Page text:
Eq: Dev ex-US

(Madrid)

In order to boost its nascent recovery, Spanish PM Rajoy has announced that the country will cut taxes and add €6.3 bn in stimulus. The government will lower the corporate tax rate from 30% to 25% and try to put more money back in the pockets of families in an effort to “improve the competitiveness of the economy, raise savings and above all else to boost employment,” said Rajoy. However, many will be skeptical of the plans, as Spain has promised to meet a target of a 3% budget deficit in 2016, but is still running a 5.6% deficit this year and is forecasted to manage a 6.1% deficit in 2015. The €6.3 stimulus would be part-funded by the private sector and part-funded by the public sector, and Rajoy hopes it will boost investment in research and development and “re-industrialise” the nation. The move is part of a political attempt to boost the popularity of Mr. Rajoy’s party, PP, after they performed poorly in recent European parliamentary elections. Many Spaniards feel as though they are yet to benefit from the reported 1% growth of the economy.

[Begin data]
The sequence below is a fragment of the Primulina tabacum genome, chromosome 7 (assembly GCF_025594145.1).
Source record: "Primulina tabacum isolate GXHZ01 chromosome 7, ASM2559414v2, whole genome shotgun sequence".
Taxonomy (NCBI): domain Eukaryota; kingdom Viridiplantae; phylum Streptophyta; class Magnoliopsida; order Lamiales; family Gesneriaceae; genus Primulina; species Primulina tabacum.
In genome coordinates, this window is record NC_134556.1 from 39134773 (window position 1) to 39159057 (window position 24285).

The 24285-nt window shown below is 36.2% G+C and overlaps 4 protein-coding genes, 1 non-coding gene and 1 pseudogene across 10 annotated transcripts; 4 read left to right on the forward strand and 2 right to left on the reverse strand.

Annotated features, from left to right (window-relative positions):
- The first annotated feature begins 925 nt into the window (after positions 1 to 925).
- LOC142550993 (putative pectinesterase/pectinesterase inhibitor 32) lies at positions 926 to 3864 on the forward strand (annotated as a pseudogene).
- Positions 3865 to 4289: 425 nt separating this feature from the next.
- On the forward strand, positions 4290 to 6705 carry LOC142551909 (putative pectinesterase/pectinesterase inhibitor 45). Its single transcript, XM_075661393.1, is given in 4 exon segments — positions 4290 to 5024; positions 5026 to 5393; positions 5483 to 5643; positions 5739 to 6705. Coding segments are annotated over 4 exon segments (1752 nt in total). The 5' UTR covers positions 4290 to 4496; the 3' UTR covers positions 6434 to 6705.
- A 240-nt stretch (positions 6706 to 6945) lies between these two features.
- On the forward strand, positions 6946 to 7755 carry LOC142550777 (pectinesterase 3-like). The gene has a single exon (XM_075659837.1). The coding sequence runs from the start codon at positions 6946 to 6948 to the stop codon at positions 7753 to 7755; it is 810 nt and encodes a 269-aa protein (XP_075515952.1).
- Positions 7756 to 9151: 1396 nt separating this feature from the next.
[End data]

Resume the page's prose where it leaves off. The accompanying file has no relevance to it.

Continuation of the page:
FINSUM: Spain is loosening the belt to boost its recovery despite the fact that this runs directly against current EU fiscal doctrine. Hopefully it has the intended effect, because the budget deficit stills looks wide, and the country cannot afford to slip further.

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